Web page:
What Is a Sprinkler Fitting?
A sprinkler fitting is a component in a sprinkler system used for fire suppression. In some regions, a trained sprinkler fitter must perform installation, maintenance, and repair of such systems. In others, plumbers and other skilled contractors can perform the work on a system. Numerous companies manufacture various systems and fittings that coordinate with them. Standardized pipe sizes and threading are typically used to allow for interchangeable fittings.
Sprinkler systems can include plumbing above and below ground, with a number of joints, junctions, and other components to cover an entire building. Periodic sprinklers along the piping can activate in a fire to suppress it with water, foam, or inert gas. Each sprinkler fitting has to be carefully placed and checked for fit during installation operations. The sprinklers themselves can activate in a number of different ways, including in response to a pulled lever or rising heat that cracks a glass sensor.
Numerous metals can be used to make sprinkler fittings like connectors, sprinklers, and lengths of pipe. The piping needs to be rated for the application, which can include extremely high pressure during a fire. Some metals can also react to the foams used in fire suppression, in which case they may not be safely used in some kinds of sprinkler systems. A designer and installer can determine the best system to use for the given application.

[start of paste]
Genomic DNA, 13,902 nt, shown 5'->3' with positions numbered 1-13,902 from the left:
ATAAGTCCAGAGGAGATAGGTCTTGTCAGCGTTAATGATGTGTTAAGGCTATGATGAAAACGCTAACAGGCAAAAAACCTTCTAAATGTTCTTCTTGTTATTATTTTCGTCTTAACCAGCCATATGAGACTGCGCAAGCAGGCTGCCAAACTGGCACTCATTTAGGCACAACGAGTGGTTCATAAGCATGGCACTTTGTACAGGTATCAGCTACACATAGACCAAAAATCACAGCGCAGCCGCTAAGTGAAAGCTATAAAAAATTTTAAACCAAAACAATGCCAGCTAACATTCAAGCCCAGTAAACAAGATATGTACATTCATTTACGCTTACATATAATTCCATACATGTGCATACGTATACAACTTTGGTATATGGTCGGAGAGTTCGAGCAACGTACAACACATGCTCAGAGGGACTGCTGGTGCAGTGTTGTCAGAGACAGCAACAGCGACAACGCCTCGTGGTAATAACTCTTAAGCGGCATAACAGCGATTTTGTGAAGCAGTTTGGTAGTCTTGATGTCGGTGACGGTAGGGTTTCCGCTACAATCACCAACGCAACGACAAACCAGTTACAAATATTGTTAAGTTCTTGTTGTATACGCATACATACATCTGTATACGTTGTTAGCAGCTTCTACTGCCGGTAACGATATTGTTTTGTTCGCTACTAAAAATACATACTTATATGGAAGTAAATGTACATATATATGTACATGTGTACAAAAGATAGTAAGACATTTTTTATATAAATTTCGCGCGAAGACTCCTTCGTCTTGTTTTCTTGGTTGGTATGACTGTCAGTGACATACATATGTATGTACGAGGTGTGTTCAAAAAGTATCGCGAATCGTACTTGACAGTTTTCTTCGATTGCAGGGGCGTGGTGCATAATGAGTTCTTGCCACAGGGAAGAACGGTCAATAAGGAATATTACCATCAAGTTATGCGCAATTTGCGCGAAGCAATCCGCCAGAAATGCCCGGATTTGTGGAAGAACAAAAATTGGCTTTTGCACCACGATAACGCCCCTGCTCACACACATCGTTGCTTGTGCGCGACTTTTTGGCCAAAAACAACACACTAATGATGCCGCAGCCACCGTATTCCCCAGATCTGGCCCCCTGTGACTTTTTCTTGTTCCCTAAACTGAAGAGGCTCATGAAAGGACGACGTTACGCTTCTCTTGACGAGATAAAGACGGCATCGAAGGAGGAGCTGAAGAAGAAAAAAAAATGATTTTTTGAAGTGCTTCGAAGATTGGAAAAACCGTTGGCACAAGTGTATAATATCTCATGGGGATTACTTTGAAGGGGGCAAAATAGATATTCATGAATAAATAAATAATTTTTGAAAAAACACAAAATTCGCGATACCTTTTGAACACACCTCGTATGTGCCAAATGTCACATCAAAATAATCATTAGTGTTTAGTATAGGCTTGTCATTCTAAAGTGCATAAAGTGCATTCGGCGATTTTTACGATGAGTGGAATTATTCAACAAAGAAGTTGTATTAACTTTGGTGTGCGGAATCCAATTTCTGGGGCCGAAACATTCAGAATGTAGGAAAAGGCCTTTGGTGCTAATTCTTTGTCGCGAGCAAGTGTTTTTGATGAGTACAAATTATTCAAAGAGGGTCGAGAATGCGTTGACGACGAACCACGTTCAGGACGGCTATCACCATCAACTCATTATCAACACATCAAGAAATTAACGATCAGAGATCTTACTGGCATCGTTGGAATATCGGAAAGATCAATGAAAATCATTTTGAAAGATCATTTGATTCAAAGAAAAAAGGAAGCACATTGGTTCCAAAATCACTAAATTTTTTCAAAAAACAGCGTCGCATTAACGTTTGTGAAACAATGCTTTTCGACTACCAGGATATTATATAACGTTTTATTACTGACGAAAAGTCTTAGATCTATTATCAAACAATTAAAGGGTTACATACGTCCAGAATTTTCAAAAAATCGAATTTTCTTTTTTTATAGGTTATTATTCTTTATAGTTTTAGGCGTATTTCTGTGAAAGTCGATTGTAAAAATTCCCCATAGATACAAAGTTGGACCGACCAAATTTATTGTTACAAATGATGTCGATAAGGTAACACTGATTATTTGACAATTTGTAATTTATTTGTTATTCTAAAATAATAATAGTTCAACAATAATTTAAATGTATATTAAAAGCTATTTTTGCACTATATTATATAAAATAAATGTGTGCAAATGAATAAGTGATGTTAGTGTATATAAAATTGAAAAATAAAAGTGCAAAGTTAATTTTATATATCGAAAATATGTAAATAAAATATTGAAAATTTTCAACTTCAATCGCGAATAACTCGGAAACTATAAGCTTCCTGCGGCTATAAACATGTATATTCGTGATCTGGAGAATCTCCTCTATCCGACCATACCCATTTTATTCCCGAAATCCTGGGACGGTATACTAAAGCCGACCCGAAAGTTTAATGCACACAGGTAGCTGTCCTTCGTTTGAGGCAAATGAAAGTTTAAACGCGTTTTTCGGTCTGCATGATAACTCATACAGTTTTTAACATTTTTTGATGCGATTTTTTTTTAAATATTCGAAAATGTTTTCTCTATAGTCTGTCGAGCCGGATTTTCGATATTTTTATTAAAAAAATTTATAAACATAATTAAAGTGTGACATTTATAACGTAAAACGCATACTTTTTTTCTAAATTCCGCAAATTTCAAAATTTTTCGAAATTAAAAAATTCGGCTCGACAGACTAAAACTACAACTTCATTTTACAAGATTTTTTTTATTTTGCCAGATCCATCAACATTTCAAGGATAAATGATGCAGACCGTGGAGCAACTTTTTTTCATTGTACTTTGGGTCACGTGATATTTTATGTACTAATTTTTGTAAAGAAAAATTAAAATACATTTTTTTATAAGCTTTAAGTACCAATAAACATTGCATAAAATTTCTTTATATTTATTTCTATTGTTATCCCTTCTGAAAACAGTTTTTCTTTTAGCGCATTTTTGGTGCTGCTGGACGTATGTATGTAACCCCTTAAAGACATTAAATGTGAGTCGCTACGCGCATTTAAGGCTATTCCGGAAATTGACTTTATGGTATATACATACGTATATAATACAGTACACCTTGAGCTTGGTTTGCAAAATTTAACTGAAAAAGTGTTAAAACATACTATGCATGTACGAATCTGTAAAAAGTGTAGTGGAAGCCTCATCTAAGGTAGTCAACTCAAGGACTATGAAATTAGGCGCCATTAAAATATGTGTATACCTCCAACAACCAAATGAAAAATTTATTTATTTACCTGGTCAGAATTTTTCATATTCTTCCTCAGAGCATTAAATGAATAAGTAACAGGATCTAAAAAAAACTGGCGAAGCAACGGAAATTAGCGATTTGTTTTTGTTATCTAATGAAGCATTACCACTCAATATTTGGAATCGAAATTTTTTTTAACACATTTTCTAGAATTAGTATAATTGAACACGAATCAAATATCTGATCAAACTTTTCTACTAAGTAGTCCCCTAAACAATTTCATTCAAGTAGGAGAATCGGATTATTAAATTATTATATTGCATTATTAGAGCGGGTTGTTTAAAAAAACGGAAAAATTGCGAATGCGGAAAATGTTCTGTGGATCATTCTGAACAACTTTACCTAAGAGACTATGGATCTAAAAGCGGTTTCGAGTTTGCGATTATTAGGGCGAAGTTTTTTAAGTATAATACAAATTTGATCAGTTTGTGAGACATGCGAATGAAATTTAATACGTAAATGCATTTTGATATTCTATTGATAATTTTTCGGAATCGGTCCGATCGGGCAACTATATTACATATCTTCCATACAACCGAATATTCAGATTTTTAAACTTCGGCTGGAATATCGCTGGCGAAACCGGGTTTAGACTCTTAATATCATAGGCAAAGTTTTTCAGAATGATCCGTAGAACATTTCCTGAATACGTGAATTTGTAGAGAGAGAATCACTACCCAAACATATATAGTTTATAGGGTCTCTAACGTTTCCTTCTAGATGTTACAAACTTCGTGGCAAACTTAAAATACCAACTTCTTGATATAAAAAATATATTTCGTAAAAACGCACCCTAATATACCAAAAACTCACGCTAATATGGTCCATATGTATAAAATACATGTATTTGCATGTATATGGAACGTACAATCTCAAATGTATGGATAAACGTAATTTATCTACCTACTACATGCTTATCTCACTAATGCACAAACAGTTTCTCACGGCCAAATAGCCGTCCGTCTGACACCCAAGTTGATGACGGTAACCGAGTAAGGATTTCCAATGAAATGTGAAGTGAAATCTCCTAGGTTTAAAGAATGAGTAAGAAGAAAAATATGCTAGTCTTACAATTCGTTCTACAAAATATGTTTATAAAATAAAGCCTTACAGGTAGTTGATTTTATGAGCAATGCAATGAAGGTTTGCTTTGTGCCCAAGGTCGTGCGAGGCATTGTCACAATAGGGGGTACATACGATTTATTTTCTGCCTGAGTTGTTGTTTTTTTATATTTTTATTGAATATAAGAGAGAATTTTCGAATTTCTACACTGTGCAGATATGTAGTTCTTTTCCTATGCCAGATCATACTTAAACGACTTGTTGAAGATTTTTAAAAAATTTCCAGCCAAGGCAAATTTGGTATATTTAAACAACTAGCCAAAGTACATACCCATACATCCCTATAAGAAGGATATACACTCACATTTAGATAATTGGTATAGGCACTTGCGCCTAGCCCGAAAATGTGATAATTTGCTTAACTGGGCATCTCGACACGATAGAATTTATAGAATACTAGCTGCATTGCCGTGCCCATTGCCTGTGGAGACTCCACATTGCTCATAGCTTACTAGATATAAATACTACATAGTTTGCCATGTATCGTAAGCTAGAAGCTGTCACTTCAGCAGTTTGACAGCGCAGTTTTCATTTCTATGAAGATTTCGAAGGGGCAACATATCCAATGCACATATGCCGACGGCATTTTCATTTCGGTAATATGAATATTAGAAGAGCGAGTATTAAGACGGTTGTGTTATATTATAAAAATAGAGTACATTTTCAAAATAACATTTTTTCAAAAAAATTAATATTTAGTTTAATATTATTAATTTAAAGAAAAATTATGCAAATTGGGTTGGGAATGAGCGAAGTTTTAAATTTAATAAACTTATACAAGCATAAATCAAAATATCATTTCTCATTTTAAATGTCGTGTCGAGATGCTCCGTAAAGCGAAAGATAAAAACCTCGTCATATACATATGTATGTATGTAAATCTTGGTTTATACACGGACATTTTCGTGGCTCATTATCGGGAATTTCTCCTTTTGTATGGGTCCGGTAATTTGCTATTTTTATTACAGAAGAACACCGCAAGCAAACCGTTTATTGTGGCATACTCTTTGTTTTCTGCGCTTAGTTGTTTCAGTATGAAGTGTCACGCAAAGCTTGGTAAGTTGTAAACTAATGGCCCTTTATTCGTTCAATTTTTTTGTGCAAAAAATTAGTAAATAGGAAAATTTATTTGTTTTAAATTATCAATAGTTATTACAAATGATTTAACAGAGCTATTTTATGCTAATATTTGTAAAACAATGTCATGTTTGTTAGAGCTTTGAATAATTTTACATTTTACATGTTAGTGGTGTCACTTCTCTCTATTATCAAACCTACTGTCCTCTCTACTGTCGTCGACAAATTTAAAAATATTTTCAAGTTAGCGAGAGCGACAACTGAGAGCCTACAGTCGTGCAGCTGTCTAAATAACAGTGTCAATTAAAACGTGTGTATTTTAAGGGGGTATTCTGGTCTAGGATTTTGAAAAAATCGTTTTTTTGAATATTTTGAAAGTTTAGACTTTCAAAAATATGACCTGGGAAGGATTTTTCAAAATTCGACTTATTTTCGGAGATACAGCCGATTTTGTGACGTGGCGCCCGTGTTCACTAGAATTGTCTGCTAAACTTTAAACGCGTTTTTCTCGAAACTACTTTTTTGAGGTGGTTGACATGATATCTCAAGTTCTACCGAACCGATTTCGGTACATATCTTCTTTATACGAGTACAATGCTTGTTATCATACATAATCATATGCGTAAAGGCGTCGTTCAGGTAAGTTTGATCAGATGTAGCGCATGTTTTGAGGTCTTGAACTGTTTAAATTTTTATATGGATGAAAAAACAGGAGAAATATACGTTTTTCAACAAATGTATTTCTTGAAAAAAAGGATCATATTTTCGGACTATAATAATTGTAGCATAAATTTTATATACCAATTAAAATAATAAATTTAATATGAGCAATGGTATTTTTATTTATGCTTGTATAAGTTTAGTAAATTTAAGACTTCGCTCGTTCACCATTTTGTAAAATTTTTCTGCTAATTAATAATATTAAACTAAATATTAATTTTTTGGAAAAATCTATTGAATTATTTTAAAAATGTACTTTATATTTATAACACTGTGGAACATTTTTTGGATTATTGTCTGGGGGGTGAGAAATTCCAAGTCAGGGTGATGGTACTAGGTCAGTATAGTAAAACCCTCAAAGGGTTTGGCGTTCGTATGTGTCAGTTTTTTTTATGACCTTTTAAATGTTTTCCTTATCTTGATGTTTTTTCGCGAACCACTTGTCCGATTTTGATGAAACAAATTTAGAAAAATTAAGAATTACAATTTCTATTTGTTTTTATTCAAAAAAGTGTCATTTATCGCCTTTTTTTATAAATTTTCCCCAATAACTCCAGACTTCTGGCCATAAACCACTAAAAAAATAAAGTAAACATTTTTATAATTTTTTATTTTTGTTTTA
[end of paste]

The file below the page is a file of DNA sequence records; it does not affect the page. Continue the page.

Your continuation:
Periodic reviews of a sprinkler system with a check of each sprinkler fitting can be performed by maintenance personal as well as building inspectors and other regulatory officials. Insurance companies may also demand an audit of the system before they will originate a policy. If there is a problem along the line, a technician can diagnose and repair it. In some cases, occupants of a building may damage a sprinkler fitting with activities like using a sprinkler as a clothes hanger, in which case the technician may warn that people need to be more careful around the sprinklers to avoid damaging them.
In the event a fire suppression system needs to be converted, for example if a company wants to use suppressive foam instead of water, it may be necessary to make some sprinkler fitting changes. A technician can evaluate the system to identify any potential issues that might interfere with a conversion. For safety, the building may need to be entirely shut down while the technicians convert the system, to ensure that people are never working in the building when the sprinkler system is not fully operational.
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